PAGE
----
Promoting Indigenous livelihoods in the Congo Basin through Restoration | One Earth
Promoting Indigenous livelihoods in the Congo Basin through Restoration

Dja rainforest canopy, Cameroon. Image credit: Courtesy of T. Smith

Promoting Indigenous livelihoods in the Congo Basin through Restoration

Organization UCLA Congo Basin Institute
Category Nature Conservation

There are five main project categories: Energy Transition focuses on renewable energy access and energy efficiency. Nature Conservation includes wildlife habitat protection and ecosystem restoration, as well as Indigenous land rights. Regenerative Agriculture supports farmers, ranchers and community agriculture. Climate Change covers global science efforts, climate adaptation, and social justice work.

Realm Afrotropics

The Project Marketplace is organized by the major terrestrial realms divided into 14 biogeographical regions – N. America, Subarctic America, C. America, S. America, Afrotropics, Indomalaya, Australasia, Oceania, Antarctica, and the Palearctic realm, which coincides with Eurasia and is divided into Subarctic, Western, Central, Eastern, and Southern regions.

Status seed

Seed indicates an early stage project that needs some level of support to develop into a larger funding proposal. Ongoing indicates any project that needs core programmatic funding. Urgent indicates a short-term project initiated in response to a natural disaster or other impending risk.

Funding Level $$

$$ indicates a project with a funding need between $50,000-$250,000.

Timeframe 6 Months
Partner University of California, Los Angeles

The Congo Basin hosts enormous biodiversity and sequesters 60 billion metric tons of carbon, but it is facing serious threats from logging, mining, and agriculture. In most Central African countries less than 15% of forests are under formal protection and the prospect of significantly increasing this percentage are poor. Other approaches for protecting and restoring large tracts of rainforests to preserve biodiversity will be necessary. Through this project, there is a way to restore rainforests and protect biodiversity outside of traditional protected areas such as national parks, while promoting livelihoods of local populations in the Congo Basin.

Dja rainforest canopy, Cameroon. Image credit: Courtesy of T. Smith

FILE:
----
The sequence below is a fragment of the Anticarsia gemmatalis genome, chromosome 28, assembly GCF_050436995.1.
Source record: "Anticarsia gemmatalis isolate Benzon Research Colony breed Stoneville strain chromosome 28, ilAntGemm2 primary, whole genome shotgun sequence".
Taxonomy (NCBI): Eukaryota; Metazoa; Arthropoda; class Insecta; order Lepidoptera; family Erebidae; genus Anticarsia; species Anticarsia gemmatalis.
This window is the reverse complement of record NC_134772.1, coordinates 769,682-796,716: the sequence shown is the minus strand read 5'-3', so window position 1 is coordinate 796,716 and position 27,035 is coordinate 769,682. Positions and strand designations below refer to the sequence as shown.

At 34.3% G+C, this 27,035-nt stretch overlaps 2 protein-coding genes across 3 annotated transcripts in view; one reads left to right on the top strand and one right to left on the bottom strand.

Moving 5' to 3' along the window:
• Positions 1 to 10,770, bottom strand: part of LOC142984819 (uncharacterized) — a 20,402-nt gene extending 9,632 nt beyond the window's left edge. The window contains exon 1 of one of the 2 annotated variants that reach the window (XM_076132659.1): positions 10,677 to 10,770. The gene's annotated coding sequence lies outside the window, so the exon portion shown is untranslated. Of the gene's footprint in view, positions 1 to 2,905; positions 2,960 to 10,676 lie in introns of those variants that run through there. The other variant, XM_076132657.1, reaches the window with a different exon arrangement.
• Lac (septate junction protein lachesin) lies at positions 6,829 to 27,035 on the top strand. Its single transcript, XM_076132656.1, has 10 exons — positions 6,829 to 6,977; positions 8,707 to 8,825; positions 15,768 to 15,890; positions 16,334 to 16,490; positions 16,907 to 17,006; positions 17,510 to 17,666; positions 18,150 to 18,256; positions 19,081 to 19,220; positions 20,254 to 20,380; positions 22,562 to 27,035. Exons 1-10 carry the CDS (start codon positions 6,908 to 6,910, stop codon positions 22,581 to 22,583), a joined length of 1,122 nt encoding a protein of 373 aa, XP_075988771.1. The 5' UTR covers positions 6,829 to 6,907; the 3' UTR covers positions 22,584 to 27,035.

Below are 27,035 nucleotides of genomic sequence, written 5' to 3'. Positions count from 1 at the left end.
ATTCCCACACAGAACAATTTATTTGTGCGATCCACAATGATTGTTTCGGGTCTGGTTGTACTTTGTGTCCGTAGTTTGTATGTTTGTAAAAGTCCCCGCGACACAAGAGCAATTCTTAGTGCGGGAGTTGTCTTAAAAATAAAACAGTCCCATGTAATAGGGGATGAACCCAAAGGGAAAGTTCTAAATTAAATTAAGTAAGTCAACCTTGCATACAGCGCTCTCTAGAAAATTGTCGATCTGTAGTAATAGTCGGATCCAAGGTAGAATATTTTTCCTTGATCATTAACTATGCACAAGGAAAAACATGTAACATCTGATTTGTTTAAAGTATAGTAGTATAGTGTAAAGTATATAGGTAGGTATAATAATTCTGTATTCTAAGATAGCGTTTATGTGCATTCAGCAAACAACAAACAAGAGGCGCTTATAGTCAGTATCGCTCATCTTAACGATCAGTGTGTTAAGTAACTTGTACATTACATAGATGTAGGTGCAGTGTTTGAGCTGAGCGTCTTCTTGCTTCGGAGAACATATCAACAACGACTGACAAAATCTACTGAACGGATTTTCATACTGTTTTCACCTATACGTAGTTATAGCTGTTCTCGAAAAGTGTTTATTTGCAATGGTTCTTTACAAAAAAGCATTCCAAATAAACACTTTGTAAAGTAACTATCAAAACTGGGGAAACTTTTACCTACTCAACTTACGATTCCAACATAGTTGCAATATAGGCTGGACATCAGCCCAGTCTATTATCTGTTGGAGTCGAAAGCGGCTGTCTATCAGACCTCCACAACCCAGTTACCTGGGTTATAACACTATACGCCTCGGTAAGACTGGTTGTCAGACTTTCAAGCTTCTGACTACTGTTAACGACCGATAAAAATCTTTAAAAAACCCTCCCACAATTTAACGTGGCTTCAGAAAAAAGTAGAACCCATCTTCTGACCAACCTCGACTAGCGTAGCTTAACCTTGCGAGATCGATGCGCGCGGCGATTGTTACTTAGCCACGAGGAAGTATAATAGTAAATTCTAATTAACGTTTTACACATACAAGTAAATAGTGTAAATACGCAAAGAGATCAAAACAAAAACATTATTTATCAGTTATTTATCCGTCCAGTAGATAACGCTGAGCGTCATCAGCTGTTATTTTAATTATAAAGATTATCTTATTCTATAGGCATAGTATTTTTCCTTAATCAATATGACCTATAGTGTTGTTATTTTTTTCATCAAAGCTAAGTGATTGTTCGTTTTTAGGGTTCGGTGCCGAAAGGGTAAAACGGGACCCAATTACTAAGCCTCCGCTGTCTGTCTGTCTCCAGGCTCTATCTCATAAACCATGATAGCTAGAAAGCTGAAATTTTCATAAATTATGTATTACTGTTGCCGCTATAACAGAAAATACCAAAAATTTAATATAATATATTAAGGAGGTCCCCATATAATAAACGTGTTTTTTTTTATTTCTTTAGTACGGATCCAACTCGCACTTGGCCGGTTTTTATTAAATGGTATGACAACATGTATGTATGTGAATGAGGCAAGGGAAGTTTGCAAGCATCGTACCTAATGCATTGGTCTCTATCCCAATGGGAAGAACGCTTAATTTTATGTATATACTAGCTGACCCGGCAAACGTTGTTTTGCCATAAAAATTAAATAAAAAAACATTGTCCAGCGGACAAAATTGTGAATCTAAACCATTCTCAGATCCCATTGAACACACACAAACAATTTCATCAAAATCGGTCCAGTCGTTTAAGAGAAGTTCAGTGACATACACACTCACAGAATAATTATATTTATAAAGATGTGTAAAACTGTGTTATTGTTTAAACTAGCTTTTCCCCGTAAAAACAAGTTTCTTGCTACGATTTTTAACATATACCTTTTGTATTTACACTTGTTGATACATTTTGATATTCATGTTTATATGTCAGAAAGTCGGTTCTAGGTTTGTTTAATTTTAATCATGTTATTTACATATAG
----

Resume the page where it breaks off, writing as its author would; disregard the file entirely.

In Phase I of this project, a feasibility study will enlist regional experts and community leaders to develop a draft governance framework and strategy to convert forest concessions into productive Community-led Reforestation and Biodiversity Areas. The team will include biodiversity planners, foresters and attorneys who are experts in Cameroon forestry law to design an evidence-based program to be implemented in Phase II -- a formal scoping effort to plan a specific Community-managed Restoration and Biodiversity Area, including identifying timber concessions for acquisition, local community partners, and funding requirements. 

Dr Ruksan Bose works with Baka children. Image credit: Courtesy of V. Deblauwe

In Phase III, an existing timber concession will be leased for the testing of restoration approaches that can employ local and indigenous communities. Over the course of the effort, novel tests of alternative reforestation methodologies will be provided using tree species with high economic and/or ecological value. Previous data will be leveraged from decades of research on ecological processes critical to natural regeneration in the region. Concurrently, work will be done directly with members of the local community by involving them in all components of the project as is done currently via: 1) The Ebony Project, a successful restoration project that has been ongoing for the past five years, designed to restore tropical hardwoods and improve livelihoods of local communities and 2) long-term field studies carried out by indigenous Baka researchers working for the Congo Basin Institute. This knowledge will be used to design scientifically rigorous tests of alternative rainforest restoration methodologies. 

This project will result in a scientifically sound and socio-economically sustainable blueprint for future restoration efforts with broad applications throughout the Afrotropics and beyond, creating Community-led Restoration and Biodiversity Areas that conserve additional land for nature while serving the livelihoods needs of local communities. The Areas would have diversified income streams and are achievable under the current legal regime, laying the groundwork for testing reforestation approaches across relatively large land areas (approximately 100,000 hectares). Indigenous and local communities would play a key role in the governance and management of the areas, which would provide livelihood opportunities while conserving critical biodiversity.

Dja Cameroon. Image credit: Courtesy of A. Baradwaj

​If you are interested in supporting this project ​please use the form to the right to submit an inquiry.

Provide a major gift

Your contribution will help ensure the long term success of this important project. Gifts can be made as a tribute to a friend or family member and are tax-deductible for U.S. residents. Please contact us!